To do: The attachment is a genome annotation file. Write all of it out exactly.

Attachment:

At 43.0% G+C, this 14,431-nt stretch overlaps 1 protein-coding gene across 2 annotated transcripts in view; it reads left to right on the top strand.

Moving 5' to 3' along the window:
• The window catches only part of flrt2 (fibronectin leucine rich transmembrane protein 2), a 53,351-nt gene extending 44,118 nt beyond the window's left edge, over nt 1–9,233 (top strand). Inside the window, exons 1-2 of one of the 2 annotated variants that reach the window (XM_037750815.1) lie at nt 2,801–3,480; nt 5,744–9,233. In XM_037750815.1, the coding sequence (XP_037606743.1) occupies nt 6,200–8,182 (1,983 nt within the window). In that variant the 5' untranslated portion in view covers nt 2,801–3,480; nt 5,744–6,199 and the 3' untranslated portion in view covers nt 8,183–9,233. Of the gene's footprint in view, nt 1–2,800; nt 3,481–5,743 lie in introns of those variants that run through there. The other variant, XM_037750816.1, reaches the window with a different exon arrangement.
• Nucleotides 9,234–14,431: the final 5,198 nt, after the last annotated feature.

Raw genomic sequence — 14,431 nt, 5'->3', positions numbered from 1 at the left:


At 43.0% G+C, this 14,431-nt stretch overlaps 1 protein-coding gene across 2 annotated transcripts in view; it reads left to right on the top strand.

Moving 5' to 3' along the window:
• The window catches only part of flrt2 (fibronectin leucine rich transmembrane protein 2), a 53,351-nt gene extending 44,118 nt beyond the window's left edge, over nt 1–9,233 (top strand). Inside the window, exons 1-2 of one of the 2 annotated variants that reach the window (XM_037750815.1) lie at nt 2,801–3,480; nt 5,744–9,233. In XM_037750815.1, the coding sequence (XP_037606743.1) occupies nt 6,200–8,182 (1,983 nt within the window). In that variant the 5' untranslated portion in view covers nt 2,801–3,480; nt 5,744–6,199 and the 3' untranslated portion in view covers nt 8,183–9,233. Of the gene's footprint in view, nt 1–2,800; nt 3,481–5,743 lie in introns of those variants that run through there. The other variant, XM_037750816.1, reaches the window with a different exon arrangement.
• Nucleotides 9,234–14,431: the final 5,198 nt, after the last annotated feature.

Raw genomic sequence — 14,431 nt, 5'->3', positions numbered from 1 at the left: